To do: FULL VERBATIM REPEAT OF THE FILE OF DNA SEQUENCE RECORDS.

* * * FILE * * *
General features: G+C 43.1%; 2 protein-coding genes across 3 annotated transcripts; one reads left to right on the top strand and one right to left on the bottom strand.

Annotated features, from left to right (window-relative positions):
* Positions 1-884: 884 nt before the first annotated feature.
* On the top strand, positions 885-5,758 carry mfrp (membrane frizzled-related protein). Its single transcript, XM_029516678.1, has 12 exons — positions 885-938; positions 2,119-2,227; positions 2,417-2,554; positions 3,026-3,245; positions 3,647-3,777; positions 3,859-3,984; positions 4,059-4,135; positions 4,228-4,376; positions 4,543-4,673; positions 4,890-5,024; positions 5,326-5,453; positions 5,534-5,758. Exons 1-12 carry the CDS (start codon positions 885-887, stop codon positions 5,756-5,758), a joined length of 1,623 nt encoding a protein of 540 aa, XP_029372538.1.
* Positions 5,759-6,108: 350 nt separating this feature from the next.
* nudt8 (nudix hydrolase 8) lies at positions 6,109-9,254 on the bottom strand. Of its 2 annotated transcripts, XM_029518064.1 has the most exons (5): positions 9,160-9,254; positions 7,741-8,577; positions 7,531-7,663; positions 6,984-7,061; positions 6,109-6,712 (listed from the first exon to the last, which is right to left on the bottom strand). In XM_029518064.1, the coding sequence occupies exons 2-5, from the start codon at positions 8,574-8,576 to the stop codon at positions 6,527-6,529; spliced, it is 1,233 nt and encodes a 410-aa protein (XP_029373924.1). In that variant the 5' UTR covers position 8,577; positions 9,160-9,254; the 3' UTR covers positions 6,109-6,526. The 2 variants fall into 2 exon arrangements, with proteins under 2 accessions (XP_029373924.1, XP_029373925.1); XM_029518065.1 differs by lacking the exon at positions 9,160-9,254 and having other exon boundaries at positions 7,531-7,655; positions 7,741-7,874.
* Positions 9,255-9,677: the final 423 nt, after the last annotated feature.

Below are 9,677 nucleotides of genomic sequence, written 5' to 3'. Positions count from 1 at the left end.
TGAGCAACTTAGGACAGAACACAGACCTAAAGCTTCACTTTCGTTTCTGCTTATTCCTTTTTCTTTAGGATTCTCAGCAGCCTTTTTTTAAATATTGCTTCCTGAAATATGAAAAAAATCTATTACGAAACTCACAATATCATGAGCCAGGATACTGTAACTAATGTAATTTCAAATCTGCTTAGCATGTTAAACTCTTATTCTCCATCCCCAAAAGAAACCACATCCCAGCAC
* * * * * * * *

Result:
General features: G+C 43.1%; 2 protein-coding genes across 3 annotated transcripts; one reads left to right on the top strand and one right to left on the bottom strand.

Annotated features, from left to right (window-relative positions):
* Positions 1-884: 884 nt before the first annotated feature.
* On the top strand, positions 885-5,758 carry mfrp (membrane frizzled-related protein). Its single transcript, XM_029516678.1, has 12 exons — positions 885-938; positions 2,119-2,227; positions 2,417-2,554; positions 3,026-3,245; positions 3,647-3,777; positions 3,859-3,984; positions 4,059-4,135; positions 4,228-4,376; positions 4,543-4,673; positions 4,890-5,024; positions 5,326-5,453; positions 5,534-5,758. Exons 1-12 carry the CDS (start codon positions 885-887, stop codon positions 5,756-5,758), a joined length of 1,623 nt encoding a protein of 540 aa, XP_029372538.1.
* Positions 5,759-6,108: 350 nt separating this feature from the next.
* nudt8 (nudix hydrolase 8) lies at positions 6,109-9,254 on the bottom strand. Of its 2 annotated transcripts, XM_029518064.1 has the most exons (5): positions 9,160-9,254; positions 7,741-8,577; positions 7,531-7,663; positions 6,984-7,061; positions 6,109-6,712 (listed from the first exon to the last, which is right to left on the bottom strand). In XM_029518064.1, the coding sequence occupies exons 2-5, from the start codon at positions 8,574-8,576 to the stop codon at positions 6,527-6,529; spliced, it is 1,233 nt and encodes a 410-aa protein (XP_029373924.1). In that variant the 5' UTR covers position 8,577; positions 9,160-9,254; the 3' UTR covers positions 6,109-6,526. The 2 variants fall into 2 exon arrangements, with proteins under 2 accessions (XP_029373924.1, XP_029373925.1); XM_029518065.1 differs by lacking the exon at positions 9,160-9,254 and having other exon boundaries at positions 7,531-7,655; positions 7,741-7,874.
* Positions 9,255-9,677: the final 423 nt, after the last annotated feature.

Below are 9,677 nucleotides of genomic sequence, written 5' to 3'. Positions count from 1 at the left end.
TGAGCAACTTAGGACAGAACACAGACCTAAAGCTTCACTTTCGTTTCTGCTTATTCCTTTTTCTTTAGGATTCTCAGCAGCCTTTTTTTAAATATTGCTTCCTGAAATATGAAAAAAATCTATTACGAAACTCACAATATCATGAGCCAGGATACTGTAACTAATGTAATTTCAAATCTGCTTAGCATGTTAAACTCTTATTCTCCATCCCCAAAAGAAACCACATCCCAGCAC